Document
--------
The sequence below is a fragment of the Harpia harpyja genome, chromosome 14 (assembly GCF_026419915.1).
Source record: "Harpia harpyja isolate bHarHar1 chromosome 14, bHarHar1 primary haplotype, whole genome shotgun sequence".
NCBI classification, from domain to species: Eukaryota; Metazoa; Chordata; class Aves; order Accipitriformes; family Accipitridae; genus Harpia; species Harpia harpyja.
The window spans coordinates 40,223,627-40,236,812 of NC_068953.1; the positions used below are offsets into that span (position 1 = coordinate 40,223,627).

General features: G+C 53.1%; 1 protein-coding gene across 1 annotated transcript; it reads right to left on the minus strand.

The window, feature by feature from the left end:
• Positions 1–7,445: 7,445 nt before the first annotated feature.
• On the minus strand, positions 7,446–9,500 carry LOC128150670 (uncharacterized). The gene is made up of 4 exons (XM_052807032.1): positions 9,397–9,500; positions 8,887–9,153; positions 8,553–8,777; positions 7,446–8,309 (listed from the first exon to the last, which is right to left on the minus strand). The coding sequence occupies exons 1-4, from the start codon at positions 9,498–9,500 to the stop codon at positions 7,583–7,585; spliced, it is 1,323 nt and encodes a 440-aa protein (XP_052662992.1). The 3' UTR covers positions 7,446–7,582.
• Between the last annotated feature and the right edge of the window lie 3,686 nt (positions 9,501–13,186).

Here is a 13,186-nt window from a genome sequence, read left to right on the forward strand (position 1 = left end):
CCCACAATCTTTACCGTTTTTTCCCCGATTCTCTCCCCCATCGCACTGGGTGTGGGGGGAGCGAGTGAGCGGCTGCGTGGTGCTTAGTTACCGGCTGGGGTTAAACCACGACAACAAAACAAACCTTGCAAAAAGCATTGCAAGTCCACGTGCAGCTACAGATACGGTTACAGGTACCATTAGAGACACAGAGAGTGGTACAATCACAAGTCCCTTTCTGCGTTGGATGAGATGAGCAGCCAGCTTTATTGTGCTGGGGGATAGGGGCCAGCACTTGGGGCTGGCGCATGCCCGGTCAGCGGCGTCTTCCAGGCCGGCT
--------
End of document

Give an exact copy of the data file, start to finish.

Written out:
The sequence below is a fragment of the Harpia harpyja genome, chromosome 14 (assembly GCF_026419915.1).
Source record: "Harpia harpyja isolate bHarHar1 chromosome 14, bHarHar1 primary haplotype, whole genome shotgun sequence".
NCBI classification, from domain to species: Eukaryota; Metazoa; Chordata; class Aves; order Accipitriformes; family Accipitridae; genus Harpia; species Harpia harpyja.
The window spans coordinates 40,223,627-40,236,812 of NC_068953.1; the positions used below are offsets into that span (position 1 = coordinate 40,223,627).

General features: G+C 53.1%; 1 protein-coding gene across 1 annotated transcript; it reads right to left on the minus strand.

The window, feature by feature from the left end:
• Positions 1–7,445: 7,445 nt before the first annotated feature.
• On the minus strand, positions 7,446–9,500 carry LOC128150670 (uncharacterized). The gene is made up of 4 exons (XM_052807032.1): positions 9,397–9,500; positions 8,887–9,153; positions 8,553–8,777; positions 7,446–8,309 (listed from the first exon to the last, which is right to left on the minus strand). The coding sequence occupies exons 1-4, from the start codon at positions 9,498–9,500 to the stop codon at positions 7,583–7,585; spliced, it is 1,323 nt and encodes a 440-aa protein (XP_052662992.1). The 3' UTR covers positions 7,446–7,582.
• Between the last annotated feature and the right edge of the window lie 3,686 nt (positions 9,501–13,186).

Here is a 13,186-nt window from a genome sequence, read left to right on the forward strand (position 1 = left end):
CCCACAATCTTTACCGTTTTTTCCCCGATTCTCTCCCCCATCGCACTGGGTGTGGGGGGAGCGAGTGAGCGGCTGCGTGGTGCTTAGTTACCGGCTGGGGTTAAACCACGACAACAAAACAAACCTTGCAAAAAGCATTGCAAGTCCACGTGCAGCTACAGATACGGTTACAGGTACCATTAGAGACACAGAGAGTGGTACAATCACAAGTCCCTTTCTGCGTTGGATGAGATGAGCAGCCAGCTTTATTGTGCTGGGGGATAGGGGCCAGCACTTGGGGCTGGCGCATGCCCGGTCAGCGGCGTCTTCCAGGCCGGCT